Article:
Flying ice sheets crashing onto the Gardiner Expressway last week.
It's enough to give weather forecasters whiplash. Since this wackiness is here to stay for a bit, climatologists may need to buy neck braces as a climate change adaptation measure.
Regardless of whether we meet Kyoto standards, get used to more days like the one in August 05 when a chunk of Finch Avenue floated away. Get used to more extreme heat days and sewage overflows.
And if you are wondering how you missed the public discussion about adapting our infrastructure to climate change in the just-passed capital budget, you didn't. The discussion hasn't happened yet.
It's a mind-twister. We need to fight global warming and adapt to it at the same time. We're not used to that kind of duality. Enviro policy wonks don't like a discussion that frames the issue as an either/or choice between reducing carbon emissions or dealing with the effects. But money is tight and choices do get made.
Take Toronto Water for example. City council approved a rate hike this year that will see residential and commercial water bills rise 9 per cent annually for the next five years, in part so the system can begin to clear the eight-year backlog of repairs on its 50-year-old and in some places 100-year-old infrastructure. (The utility is financed exclusively by consumers.)
If weather patterns hadn't been disrupted by heat-trapping gases, the water system would simply be a basket case. But extreme weather turns infrastructure basket cases into cases of dangerous neglect. A fact I find too uncomfortable to dwell on is that 30 to 50 times a year the system (20 per cent of whose pipes combine both sewage and storm runoff) can't handle the capacity and dumps raw sewage into the lake. Imagine more storms like August 05, when 103 millimetres of water fell in an hour.
"Combined sewage overflows are a very big adaptation issue," says Elaine MacDonald, a scientist at Sierra Legal Defence Fund. She says the answer isn't simply building bigger pipes; there also needs to be a plan to capture runoff by increasing Toronto's tree canopy. "The city isn't dealing with the problems it has now. How will it deal with adaptation?" she asks.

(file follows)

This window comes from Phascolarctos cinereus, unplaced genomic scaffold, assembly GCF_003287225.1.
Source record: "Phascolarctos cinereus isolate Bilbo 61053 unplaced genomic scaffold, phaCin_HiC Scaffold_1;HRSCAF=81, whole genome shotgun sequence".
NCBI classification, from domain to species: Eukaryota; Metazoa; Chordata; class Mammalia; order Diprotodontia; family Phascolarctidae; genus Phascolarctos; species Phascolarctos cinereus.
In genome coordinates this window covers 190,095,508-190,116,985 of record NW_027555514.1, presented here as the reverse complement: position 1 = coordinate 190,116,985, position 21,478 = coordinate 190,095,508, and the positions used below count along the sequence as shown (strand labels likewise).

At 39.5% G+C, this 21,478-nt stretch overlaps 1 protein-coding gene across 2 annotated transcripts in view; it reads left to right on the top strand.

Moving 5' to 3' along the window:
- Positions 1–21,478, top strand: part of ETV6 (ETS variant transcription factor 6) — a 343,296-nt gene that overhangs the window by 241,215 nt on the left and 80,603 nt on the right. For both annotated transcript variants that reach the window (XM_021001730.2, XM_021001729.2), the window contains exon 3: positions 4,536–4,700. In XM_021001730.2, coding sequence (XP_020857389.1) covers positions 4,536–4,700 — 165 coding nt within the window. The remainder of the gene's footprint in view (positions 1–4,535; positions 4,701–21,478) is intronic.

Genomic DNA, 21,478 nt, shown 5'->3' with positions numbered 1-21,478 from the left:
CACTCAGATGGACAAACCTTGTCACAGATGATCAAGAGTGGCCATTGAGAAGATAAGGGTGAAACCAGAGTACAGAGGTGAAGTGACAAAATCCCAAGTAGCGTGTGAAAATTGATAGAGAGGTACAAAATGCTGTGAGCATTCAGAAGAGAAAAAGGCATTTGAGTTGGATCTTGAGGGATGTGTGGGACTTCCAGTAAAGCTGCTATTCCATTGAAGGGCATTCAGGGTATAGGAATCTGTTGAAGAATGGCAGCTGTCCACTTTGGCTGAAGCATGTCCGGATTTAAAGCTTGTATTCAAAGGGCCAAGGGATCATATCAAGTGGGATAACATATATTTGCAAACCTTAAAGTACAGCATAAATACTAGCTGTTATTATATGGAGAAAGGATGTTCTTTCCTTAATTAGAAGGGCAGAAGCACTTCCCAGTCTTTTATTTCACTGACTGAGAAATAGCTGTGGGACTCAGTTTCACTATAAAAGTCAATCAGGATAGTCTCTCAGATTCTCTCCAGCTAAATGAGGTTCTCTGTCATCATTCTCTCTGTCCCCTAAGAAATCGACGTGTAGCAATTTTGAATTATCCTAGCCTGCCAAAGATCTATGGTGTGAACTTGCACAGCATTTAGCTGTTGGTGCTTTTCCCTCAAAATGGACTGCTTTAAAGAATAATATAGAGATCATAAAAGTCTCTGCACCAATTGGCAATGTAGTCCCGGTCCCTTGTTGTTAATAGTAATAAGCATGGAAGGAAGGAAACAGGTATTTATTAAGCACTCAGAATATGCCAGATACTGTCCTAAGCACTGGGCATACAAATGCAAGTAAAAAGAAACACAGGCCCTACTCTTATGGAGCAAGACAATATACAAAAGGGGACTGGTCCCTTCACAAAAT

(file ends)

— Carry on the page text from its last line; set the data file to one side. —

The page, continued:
So in budgeting $800 million over 10 years to fix the water infrastructure, as it did last week, did Toronto Water make room for global warming implications? Nope. "Climate change is in our mindset," says Water's Andrea Gonsalves, "but adaptation was not a factor in the budget." She says Toronto Water needs direction from council before such measures would factor into planning. "I expect that to be coming soon," she says.
So does Councillor Paula Fletcher, chair of the parks and enviro committee, which has just delivered a report to the city exec that will form the basis of Mayor David Miller's promised climate change plan, expected within six months. "It has only been recently that we've had consensus that climate change is real," Fletcher says. "Adaptation hasn't been front and centre yet, but it will be.'
She says she isn't worried that Toronto Water is going ahead with repairs without climate change benchmarks. "We'll see adaptation dealt with in the mayor's plan," she says.
Fletcher's sanguine approach contrasts with that of her political cousin Peter Tabuns, NDP MPP for Toronto Danforth and the provincial party's environment critic. He's been railing of late that the province is going ahead with billions of dollars of infrastructure renewal projects without proper adaptation guidelines.
Indeed, Environmental Commissioner Gord Miller slams the Minister of the Environment in his most recent annual report for "a lack of leadership" in coordination of Ontario's response to climate change." He also notes that provincial water resource publications "revealed virtually no mention of the need for precautions.'
All anyone from the enviro ministry will say is, stay tuned for the new McGuinty plan. Until then, I think I'll start boiling my drinking water.